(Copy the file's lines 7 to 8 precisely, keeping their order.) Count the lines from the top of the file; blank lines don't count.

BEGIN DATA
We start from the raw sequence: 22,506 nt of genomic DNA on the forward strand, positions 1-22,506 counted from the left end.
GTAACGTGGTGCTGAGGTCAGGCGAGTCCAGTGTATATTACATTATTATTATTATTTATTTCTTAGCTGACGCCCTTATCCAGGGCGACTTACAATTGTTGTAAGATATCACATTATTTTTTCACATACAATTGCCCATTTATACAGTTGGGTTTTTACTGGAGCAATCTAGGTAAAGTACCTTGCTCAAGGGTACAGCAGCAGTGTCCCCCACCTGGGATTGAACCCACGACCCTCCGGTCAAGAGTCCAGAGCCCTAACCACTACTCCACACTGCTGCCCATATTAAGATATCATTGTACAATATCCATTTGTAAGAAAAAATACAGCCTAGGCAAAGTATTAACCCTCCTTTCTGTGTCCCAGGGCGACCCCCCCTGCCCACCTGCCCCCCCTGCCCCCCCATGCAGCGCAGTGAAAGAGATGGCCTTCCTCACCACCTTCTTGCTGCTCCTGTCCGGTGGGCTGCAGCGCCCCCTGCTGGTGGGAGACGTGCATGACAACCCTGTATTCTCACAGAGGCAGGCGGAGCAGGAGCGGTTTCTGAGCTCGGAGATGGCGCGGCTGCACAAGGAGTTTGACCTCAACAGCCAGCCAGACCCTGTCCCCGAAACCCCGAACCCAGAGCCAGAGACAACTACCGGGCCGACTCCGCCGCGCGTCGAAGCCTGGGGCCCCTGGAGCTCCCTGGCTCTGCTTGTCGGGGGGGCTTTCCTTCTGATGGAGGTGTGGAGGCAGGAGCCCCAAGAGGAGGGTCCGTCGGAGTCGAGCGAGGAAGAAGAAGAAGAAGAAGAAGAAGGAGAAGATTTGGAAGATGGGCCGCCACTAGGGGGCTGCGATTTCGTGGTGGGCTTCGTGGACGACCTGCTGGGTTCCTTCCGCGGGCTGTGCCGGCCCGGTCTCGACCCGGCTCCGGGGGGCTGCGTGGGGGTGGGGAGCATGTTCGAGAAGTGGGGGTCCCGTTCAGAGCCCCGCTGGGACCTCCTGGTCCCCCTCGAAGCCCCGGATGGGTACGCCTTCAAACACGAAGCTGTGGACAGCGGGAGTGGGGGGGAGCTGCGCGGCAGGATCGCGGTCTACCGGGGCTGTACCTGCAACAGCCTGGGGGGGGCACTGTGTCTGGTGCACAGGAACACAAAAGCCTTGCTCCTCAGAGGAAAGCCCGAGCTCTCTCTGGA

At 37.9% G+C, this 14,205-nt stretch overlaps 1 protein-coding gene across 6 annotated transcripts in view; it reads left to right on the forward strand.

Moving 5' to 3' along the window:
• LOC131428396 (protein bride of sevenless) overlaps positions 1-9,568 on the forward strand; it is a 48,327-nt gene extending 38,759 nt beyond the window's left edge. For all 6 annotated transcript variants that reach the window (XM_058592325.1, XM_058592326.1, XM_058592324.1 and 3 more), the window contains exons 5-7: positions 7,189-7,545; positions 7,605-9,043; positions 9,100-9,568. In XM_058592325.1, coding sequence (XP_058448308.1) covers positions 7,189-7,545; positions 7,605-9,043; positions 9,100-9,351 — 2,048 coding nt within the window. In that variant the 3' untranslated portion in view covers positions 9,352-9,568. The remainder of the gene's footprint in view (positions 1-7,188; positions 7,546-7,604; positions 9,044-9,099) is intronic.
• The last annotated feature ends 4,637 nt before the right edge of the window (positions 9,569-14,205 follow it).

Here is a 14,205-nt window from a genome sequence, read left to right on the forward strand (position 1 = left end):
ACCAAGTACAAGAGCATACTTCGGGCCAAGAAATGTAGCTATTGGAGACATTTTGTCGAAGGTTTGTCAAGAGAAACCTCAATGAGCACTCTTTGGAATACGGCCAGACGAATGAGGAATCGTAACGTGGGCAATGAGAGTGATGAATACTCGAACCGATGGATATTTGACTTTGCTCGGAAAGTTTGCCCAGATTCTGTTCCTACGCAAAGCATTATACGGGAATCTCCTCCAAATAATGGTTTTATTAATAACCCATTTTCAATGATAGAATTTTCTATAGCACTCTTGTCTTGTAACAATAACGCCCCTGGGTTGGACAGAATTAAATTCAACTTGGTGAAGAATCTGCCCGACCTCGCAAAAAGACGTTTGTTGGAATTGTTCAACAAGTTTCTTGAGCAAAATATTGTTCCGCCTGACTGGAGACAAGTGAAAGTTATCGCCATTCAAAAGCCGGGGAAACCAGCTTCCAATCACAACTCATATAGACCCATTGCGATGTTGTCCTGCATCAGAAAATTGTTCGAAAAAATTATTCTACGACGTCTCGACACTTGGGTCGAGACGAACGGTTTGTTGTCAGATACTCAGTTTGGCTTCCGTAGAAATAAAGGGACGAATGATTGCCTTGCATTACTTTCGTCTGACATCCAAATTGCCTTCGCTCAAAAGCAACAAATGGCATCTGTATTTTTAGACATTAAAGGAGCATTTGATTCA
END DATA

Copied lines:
Here is a 14,205-nt window from a genome sequence, read left to right on the forward strand (position 1 = left end):
ACCAAGTACAAGAGCATACTTCGGGCCAAGAAATGTAGCTATTGGAGACATTTTGTCGAAGGTTTGTCAAGAGAAACCTCAATGAGCACTCTTTGGAATACGGCCAGACGAATGAGGAATCGTAACGTGGGCAATGAGAGTGATGAATACTCGAACCGATGGATATTTGACTTTGCTCGGAAAGTTTGCCCAGATTCTGTTCCTACGCAAAGCATTATACGGGAATCTCCTCCAAATAATGGTTTTATTAATAACCCATTTTCAATGATAGAATTTTCTATAGCACTCTTGTCTTGTAACAATAACGCCCCTGGGTTGGACAGAATTAAATTCAACTTGGTGAAGAATCTGCCCGACCTCGCAAAAAGACGTTTGTTGGAATTGTTCAACAAGTTTCTTGAGCAAAATATTGTTCCGCCTGACTGGAGACAAGTGAAAGTTATCGCCATTCAAAAGCCGGGGAAACCAGCTTCCAATCACAACTCATATAGACCCATTGCGATGTTGTCCTGCATCAGAAAATTGTTCGAAAAAATTATTCTACGACGTCTCGACACTTGGGTCGAGACGAACGGTTTGTTGTCAGATACTCAGTTTGGCTTCCGTAGAAATAAAGGGACGAATGATTGCCTTGCATTACTTTCGTCTGACATCCAAATTGCCTTCGCTCAAAAGCAACAAATGGCATCTGTATTTTTAGACATTAAAGGAGCATTTGATTCA